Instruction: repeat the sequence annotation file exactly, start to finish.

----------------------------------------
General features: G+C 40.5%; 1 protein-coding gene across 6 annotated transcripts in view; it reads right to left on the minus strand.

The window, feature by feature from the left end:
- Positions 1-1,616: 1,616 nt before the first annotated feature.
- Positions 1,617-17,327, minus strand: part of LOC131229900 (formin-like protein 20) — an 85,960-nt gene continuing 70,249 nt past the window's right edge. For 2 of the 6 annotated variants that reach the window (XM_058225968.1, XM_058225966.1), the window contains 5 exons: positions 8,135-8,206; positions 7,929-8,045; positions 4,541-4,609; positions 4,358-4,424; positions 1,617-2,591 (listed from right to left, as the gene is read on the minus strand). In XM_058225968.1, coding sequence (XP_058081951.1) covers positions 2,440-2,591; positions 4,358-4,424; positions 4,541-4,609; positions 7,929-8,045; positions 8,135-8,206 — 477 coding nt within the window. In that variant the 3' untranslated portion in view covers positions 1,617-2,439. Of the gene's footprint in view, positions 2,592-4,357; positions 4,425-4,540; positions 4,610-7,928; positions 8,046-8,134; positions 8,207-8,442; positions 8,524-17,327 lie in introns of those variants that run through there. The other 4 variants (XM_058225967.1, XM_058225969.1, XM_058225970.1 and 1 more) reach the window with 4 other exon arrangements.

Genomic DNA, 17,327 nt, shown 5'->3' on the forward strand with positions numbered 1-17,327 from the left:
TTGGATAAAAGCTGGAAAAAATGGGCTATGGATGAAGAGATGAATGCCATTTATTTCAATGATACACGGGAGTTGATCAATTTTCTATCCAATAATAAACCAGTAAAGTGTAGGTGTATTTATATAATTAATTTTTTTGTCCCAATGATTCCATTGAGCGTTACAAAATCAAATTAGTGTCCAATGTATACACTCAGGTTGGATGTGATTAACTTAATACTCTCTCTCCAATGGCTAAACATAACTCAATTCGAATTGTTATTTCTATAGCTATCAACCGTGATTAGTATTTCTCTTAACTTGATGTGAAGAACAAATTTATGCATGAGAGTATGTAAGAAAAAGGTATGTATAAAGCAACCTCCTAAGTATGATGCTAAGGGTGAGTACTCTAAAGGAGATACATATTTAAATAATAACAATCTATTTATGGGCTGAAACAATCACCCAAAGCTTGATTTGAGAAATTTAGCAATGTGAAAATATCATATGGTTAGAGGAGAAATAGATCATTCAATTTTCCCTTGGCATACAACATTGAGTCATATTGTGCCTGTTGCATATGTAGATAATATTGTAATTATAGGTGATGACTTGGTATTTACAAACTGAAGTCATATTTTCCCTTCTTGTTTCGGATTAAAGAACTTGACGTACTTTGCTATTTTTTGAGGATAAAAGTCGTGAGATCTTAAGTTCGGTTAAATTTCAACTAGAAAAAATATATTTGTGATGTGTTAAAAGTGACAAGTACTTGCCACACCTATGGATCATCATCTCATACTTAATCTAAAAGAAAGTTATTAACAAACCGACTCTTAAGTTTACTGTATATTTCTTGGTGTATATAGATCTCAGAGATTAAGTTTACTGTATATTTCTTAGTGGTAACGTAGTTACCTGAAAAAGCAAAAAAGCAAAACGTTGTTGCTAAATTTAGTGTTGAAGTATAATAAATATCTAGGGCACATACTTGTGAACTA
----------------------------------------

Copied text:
General features: G+C 40.5%; 1 protein-coding gene across 6 annotated transcripts in view; it reads right to left on the minus strand.

The window, feature by feature from the left end:
- Positions 1-1,616: 1,616 nt before the first annotated feature.
- Positions 1,617-17,327, minus strand: part of LOC131229900 (formin-like protein 20) — an 85,960-nt gene continuing 70,249 nt past the window's right edge. For 2 of the 6 annotated variants that reach the window (XM_058225968.1, XM_058225966.1), the window contains 5 exons: positions 8,135-8,206; positions 7,929-8,045; positions 4,541-4,609; positions 4,358-4,424; positions 1,617-2,591 (listed from right to left, as the gene is read on the minus strand). In XM_058225968.1, coding sequence (XP_058081951.1) covers positions 2,440-2,591; positions 4,358-4,424; positions 4,541-4,609; positions 7,929-8,045; positions 8,135-8,206 — 477 coding nt within the window. In that variant the 3' untranslated portion in view covers positions 1,617-2,439. Of the gene's footprint in view, positions 2,592-4,357; positions 4,425-4,540; positions 4,610-7,928; positions 8,046-8,134; positions 8,207-8,442; positions 8,524-17,327 lie in introns of those variants that run through there. The other 4 variants (XM_058225967.1, XM_058225969.1, XM_058225970.1 and 1 more) reach the window with 4 other exon arrangements.

Genomic DNA, 17,327 nt, shown 5'->3' on the forward strand with positions numbered 1-17,327 from the left:
TTGGATAAAAGCTGGAAAAAATGGGCTATGGATGAAGAGATGAATGCCATTTATTTCAATGATACACGGGAGTTGATCAATTTTCTATCCAATAATAAACCAGTAAAGTGTAGGTGTATTTATATAATTAATTTTTTTGTCCCAATGATTCCATTGAGCGTTACAAAATCAAATTAGTGTCCAATGTATACACTCAGGTTGGATGTGATTAACTTAATACTCTCTCTCCAATGGCTAAACATAACTCAATTCGAATTGTTATTTCTATAGCTATCAACCGTGATTAGTATTTCTCTTAACTTGATGTGAAGAACAAATTTATGCATGAGAGTATGTAAGAAAAAGGTATGTATAAAGCAACCTCCTAAGTATGATGCTAAGGGTGAGTACTCTAAAGGAGATACATATTTAAATAATAACAATCTATTTATGGGCTGAAACAATCACCCAAAGCTTGATTTGAGAAATTTAGCAATGTGAAAATATCATATGGTTAGAGGAGAAATAGATCATTCAATTTTCCCTTGGCATACAACATTGAGTCATATTGTGCCTGTTGCATATGTAGATAATATTGTAATTATAGGTGATGACTTGGTATTTACAAACTGAAGTCATATTTTCCCTTCTTGTTTCGGATTAAAGAACTTGACGTACTTTGCTATTTTTTGAGGATAAAAGTCGTGAGATCTTAAGTTCGGTTAAATTTCAACTAGAAAAAATATATTTGTGATGTGTTAAAAGTGACAAGTACTTGCCACACCTATGGATCATCATCTCATACTTAATCTAAAAGAAAGTTATTAACAAACCGACTCTTAAGTTTACTGTATATTTCTTGGTGTATATAGATCTCAGAGATTAAGTTTACTGTATATTTCTTAGTGGTAACGTAGTTACCTGAAAAAGCAAAAAAGCAAAACGTTGTTGCTAAATTTAGTGTTGAAGTATAATAAATATCTAGGGCACATACTTGTGAACTA